Commitment is the glue that bonds you to your goals. Jill Koenig
Athletes with commitment issues are the ones who struggle to make it through a season without throwing in the towel. They are the ones who start out loving a sport, but by season’s end are ready to move on to another sport, someplace where the grass is greener, so to speak. They are the ones who want instant success or glory and when it doesn’t come, they are ready for the next shiny object.
This type of behavior is okay for small kids, but if your child is serious about playing a sport longterm, then having commitment issues is going to make it very hard for him to make significant progress.
It’s sad that commitment is a trait that is often downplayed in today’s culture. Neglecting it robs people of the satisfaction and joy that only comes from staying committed. Allow me to explain.
Today is my 35th wedding anniversary. Wow. How it is possible to remain committed to the same person for so long? It’s certainly not because we’re perfect or because we didn’t have hurdles. It’s because we were committed and I believe that the principles of commitment we’ve learned in our marriage are the same principles that your child can learn as she plays sports.
Why is commitment so important for your young athlete?
Although commitment to a marriage and commitment to working hard in sports have their differences, they also have a lot in common. They are important for these reasons:
Commitment gives deeper relationships.
The longer your child is committed, the deeper the friendships. Whether it’s on the same team or in the same league. When your child plays a sport for any length of time, she will undoubtably make friends in the community through travel ball, rec league, clinics, camps, etc. My kids are still friends with some of the people they met through elementary school and middle school sports.
Commitment teaches your child things about himself.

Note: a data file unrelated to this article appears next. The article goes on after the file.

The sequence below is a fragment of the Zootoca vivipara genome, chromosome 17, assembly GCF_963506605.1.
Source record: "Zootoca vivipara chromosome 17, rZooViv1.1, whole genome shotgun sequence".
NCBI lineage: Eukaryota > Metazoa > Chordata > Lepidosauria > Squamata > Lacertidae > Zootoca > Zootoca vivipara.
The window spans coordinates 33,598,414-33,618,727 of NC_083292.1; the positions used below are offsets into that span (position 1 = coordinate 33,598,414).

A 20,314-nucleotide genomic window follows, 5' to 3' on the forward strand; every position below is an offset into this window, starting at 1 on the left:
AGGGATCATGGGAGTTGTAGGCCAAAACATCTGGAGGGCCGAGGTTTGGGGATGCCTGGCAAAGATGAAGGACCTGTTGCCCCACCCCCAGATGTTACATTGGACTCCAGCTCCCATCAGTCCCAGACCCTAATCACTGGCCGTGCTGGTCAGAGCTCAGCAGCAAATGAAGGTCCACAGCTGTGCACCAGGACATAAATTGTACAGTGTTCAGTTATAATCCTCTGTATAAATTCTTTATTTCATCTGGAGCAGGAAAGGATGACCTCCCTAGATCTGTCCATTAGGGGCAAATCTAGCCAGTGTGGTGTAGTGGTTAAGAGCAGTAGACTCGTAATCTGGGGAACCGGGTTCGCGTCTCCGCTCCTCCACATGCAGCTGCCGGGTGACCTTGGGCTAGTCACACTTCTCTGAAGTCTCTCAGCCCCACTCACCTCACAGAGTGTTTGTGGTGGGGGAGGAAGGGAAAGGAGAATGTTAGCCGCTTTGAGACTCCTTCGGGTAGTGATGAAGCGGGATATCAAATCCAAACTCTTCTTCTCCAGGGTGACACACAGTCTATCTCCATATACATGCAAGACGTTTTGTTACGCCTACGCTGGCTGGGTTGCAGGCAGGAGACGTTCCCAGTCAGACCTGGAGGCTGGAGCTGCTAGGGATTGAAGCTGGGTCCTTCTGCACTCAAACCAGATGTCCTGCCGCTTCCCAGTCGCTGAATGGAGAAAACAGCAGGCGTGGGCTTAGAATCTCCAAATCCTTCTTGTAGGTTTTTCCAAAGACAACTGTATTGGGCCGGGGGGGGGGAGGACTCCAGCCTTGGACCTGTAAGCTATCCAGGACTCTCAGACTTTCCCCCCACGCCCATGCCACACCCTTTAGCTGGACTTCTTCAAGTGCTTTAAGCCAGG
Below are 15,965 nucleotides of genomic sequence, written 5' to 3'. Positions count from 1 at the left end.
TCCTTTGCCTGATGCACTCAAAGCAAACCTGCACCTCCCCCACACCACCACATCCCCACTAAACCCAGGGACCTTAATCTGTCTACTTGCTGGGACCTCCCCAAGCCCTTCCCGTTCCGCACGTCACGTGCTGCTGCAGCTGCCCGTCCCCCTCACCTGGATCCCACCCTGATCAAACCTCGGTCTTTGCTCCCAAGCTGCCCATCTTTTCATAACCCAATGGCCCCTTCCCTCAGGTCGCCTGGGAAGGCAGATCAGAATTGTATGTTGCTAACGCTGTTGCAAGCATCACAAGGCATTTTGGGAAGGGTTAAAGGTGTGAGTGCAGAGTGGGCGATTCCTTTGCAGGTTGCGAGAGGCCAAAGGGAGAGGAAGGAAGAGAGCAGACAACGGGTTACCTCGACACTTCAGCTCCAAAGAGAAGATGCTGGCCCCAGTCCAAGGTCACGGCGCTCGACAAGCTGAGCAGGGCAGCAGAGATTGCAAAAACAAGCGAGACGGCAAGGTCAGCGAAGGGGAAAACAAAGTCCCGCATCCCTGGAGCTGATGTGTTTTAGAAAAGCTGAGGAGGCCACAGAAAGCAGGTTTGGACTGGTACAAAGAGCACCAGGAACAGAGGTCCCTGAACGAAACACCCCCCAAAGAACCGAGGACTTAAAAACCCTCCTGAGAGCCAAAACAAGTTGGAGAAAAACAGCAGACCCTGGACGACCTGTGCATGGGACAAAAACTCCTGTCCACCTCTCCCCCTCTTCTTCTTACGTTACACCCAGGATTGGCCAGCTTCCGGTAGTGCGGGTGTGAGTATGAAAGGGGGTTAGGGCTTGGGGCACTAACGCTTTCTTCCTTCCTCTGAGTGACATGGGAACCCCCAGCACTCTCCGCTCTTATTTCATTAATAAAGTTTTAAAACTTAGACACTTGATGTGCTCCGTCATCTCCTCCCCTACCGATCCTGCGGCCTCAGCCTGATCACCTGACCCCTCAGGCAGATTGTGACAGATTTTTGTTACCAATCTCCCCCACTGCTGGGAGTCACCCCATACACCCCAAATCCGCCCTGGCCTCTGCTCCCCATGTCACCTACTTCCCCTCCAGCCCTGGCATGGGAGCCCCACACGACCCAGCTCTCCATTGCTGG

Staying with something when it gets hard is always an eye-opener for what’s inside of your child. He will learn things about himself–his strengths, weaknesses, tendencies, triggers. Athletes who run from team to team, from sport to sport, looking for what’s easy, what’s comfortable, miss that opportunity.
Commitment pushes your child to become less selfish.
When a person slugs through and stays committed, he shows that he is thinking about more than just what he wants. He’s thinking about the needs and desires of others. He learns that he can’t always have things the way he wants them.
Commitment always brings rewards.
Staying committed always brings rewards. The reward of seeing results. The reward of knowing that you didn’t cave in to pressure and walk away. Commitment pays off, plain and simple. The timeline may not be what you’d wished for, but sticking with something will satisfy in the end.
Commitment achieves big goals.
Professional athletes and Olympic champions will tell you that commitment was what got them to their goals. No wishy-washy, half-way committed athlete ever gets to the pros or Olympics, or even to college. If your child has big goals, she has to have big commitments.
Commitment brings strength of character like nothing else.
Commitment is hard and that’s why it produces strength of character like nothing else can. My daughter competes in crossfit and is doggedly committed to consistently working out and eating right. I know that some days it’s not fun for her, but dang, she’s become so strong, both mentally and physically, that it amazes me.
Author Neil Strauss says that, “Without commitment, you cannot have depth in anything, whether it’s a relationship, a business, or a hobby.”
Steer your kids away from the shallow end of life by showing them and by talking to them about the value of commitment.